- Banks that don’t make CCP a priority require pricing exceptions for over 50% of deals, compared with less than 40% for banks that prioritize CCP
For full story, go here.
Report Examines How Market Changes Might Affect Commercial RE Lending in 2019
NEW YORK–A new report offers some insights into what a flattening yield curve, short-term rate increases and slower upticks in longer-term yields mean for the commercial real estate industry.
The report, published by Trepp, examined the future for commercial mortgage-backed securities (CMBS) loans, which are most often priced off of the 10-year swap, which in turn is a spread to the 10-year Treasury rate.
“The simple answer is that loan rates are going up,” the analysis notes. “A more complicated answer is that loan spreads have generally averaged about 150 basis points when the 10-year was above 4% and around 250 basis points when the 10-year was below 4%. If we assume the 10-year gets back to 4% in the next year or so and that loan spreads end up around 200 basis points, average CRE loan rates should climb to 6%. Loans originated now at 4.5-5% rates would be worth about 7-10% less (using a simple assumption of 7-10 years in average duration).
2019 To Be Breakout Year for Mobile Wallets
HAMPSHIRE, U.K.—Will 2019 finally be the year in which mobile wallet usage takes off? A new Juniper Research study has found that nearly 2.1 billion consumers worldwide will use a mobile wallet to make a payment or send money in 2019, up by nearly 30% on the 1.6 billion recorded at the end of 2017, reported Mobile Payments Today.
For full story, go here.
After Banner Year, What’s Next for Auto Lending?
LAWRENCEVILLE, Ga.—It was a “banner year” for used vehicle values in 2018, but 2019 won’t treat the pre-owned market quite as well, according to Black Book.
While in 2019 used values will be affected by a significant number of off-lease vehicles coming back to market, overall, depreciation should remain fairly stable and used demand “healthy,” the company said.
Anil Goyal, executive vice president, operations at Black Book, emphasized that 2018 was a very strong year for used values.
“In 2018, we are seeing annual depreciation rate trend at 12%, while historically we have seen in the past five years a range from 12%-18%,” he said. “In 2019, our forecast is 15%, which is about the average depreciation in recent years.”
Black Book is projecting off-lease returns will be higher in 2019—300,000 more—totaling 4.2 million.
For full story, go here.
2019 Brings a New Countdown for ATM Compliance
MT. PROSPECT, Ill.–Credit unions are being reminded that the new year will also bring a new countdown: just one year until ATM operating systems must be upgraded to Windows 10.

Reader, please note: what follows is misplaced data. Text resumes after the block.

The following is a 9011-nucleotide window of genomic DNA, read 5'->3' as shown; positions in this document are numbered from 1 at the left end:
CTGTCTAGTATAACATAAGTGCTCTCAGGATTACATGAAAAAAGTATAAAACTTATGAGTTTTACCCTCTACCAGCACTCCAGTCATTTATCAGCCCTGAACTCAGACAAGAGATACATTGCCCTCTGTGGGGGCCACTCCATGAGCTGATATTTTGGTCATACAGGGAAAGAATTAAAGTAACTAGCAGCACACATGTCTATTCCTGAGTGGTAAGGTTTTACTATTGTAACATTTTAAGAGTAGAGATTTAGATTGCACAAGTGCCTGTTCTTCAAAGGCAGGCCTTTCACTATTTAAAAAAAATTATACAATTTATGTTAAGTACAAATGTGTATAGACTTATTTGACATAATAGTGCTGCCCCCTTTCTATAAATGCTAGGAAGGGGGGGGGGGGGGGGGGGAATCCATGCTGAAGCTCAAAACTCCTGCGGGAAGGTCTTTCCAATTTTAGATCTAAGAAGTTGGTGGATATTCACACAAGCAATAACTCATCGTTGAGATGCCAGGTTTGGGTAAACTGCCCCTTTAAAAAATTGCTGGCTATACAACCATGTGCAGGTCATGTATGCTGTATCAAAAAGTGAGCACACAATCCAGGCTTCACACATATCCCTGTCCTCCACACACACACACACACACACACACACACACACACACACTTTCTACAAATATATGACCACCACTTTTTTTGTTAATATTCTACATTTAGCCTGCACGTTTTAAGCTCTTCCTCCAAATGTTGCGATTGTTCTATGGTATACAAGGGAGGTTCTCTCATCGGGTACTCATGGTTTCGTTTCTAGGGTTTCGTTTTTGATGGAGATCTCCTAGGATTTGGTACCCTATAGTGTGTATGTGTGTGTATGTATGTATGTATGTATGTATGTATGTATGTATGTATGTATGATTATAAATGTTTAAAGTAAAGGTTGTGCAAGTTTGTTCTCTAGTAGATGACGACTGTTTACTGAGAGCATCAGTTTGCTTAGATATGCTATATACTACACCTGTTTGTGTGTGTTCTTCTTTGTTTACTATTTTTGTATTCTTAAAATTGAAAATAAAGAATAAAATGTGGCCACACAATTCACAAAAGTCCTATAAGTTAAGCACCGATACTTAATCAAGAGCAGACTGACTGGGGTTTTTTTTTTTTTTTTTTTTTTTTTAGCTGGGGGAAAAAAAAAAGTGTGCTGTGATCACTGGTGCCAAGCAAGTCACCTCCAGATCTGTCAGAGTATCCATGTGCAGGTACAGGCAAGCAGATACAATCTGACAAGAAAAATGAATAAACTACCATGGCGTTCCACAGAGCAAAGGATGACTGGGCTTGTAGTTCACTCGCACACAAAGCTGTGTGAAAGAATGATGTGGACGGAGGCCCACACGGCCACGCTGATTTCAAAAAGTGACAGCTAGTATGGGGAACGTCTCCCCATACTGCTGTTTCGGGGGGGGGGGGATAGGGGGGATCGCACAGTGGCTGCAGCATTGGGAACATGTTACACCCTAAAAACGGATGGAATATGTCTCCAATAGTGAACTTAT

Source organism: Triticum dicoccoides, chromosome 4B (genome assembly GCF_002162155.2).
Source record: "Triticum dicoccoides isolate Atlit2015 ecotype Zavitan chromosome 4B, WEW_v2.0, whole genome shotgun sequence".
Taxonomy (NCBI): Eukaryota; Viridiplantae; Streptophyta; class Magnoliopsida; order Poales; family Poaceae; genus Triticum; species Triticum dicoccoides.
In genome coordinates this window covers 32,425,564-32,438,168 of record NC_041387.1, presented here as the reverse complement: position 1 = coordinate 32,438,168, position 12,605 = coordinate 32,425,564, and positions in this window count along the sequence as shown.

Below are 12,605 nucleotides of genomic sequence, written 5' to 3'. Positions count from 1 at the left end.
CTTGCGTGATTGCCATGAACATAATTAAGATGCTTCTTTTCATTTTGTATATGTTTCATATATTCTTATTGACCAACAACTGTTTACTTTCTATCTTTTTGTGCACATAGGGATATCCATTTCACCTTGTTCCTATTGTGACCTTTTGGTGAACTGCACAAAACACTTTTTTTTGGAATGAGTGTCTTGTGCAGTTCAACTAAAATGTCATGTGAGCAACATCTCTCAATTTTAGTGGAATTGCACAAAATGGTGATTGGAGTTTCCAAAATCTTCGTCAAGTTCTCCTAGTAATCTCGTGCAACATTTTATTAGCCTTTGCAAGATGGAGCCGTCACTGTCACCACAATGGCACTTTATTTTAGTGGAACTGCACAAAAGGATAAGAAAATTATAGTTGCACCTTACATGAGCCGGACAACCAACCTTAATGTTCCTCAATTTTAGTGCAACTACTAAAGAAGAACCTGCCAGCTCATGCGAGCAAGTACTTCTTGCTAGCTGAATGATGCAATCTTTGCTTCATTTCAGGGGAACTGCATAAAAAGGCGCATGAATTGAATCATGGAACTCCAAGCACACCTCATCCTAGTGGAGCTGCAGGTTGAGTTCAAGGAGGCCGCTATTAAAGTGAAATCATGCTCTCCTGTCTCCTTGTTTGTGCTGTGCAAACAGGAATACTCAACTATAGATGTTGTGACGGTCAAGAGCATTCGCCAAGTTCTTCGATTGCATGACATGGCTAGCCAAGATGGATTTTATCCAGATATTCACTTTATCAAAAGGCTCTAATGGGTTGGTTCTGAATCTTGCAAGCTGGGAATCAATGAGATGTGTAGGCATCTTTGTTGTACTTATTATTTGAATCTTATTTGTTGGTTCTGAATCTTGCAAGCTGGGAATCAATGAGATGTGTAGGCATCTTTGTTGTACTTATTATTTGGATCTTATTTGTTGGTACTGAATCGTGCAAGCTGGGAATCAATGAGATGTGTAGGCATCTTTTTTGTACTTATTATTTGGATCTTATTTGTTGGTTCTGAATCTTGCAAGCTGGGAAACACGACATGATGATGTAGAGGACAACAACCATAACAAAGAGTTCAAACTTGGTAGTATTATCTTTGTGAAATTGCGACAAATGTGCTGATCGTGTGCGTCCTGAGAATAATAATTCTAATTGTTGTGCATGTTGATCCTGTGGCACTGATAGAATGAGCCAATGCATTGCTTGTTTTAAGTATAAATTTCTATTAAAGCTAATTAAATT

On Jan. 14, 2020, support for Windows 7 ends and FIs will need to convert to the new release, noted Cummins Allison, which has provided a new list of questions and other points outlining key features of Windows 10 and what is involved in making the switch.
For full story, go here.
CUNA’s 2019 Advocacy Agenda
ASHINGTON—CUNA has released its advocacy agenda for 2019. CUNA Chief Advocacy officer Ryan Donovan said the CUNA/league system is eager to continue its work for and alongside the credit union movement.
“Our agenda has been developed by listening to credit unions, leagues and other stakeholders throughout 2018, and is fine-tuned to help us continue to revolutionize the operating environment for credit unions,” said Donovan. “Credit unions have told us they want us to remove regulatory burdens, expand and protect credit union powers and opportunities, enhance information security and preserve the credit union tax status, and that’s what our agenda is built around.”
For full story on agenda, go here.
‘Prosperous Stretch’ to Continue into 2019
MADISON, Wis. – Credit unions can expect U.S. economic growth to remain above historical averages through the end of 2019, said CUNA Mutual Group’s director and chief economist Steven Rick.
While the economy’s growth will likely retreat from its 3% pace in 2018, to 2.3% in 2019, the current economic expansion will become the longest in American history if it lasts through the end of 2019, he told attendees at CUNA Mutual Group’s ninth annual Discovery Conference Thursday.
“We continue to enjoy one of the most prosperous stretches of economic expansion in our country’s history, and this positive economic climate has greatly benefitted credit unions,” said Rick. “Today, there are more job openings than unemployed people in this country, marking the first time that’s ever happened. Unemployment sits at about 4% now, and should fall as low as 3.4% in coming years – far below the expected long-term unemployment rate of 4.7%.”
For full story, go here.
Where Credit Unions Will Be Gathering in 2019
CUToday.info has a full calendar of 2019 credit union meetings and events available here.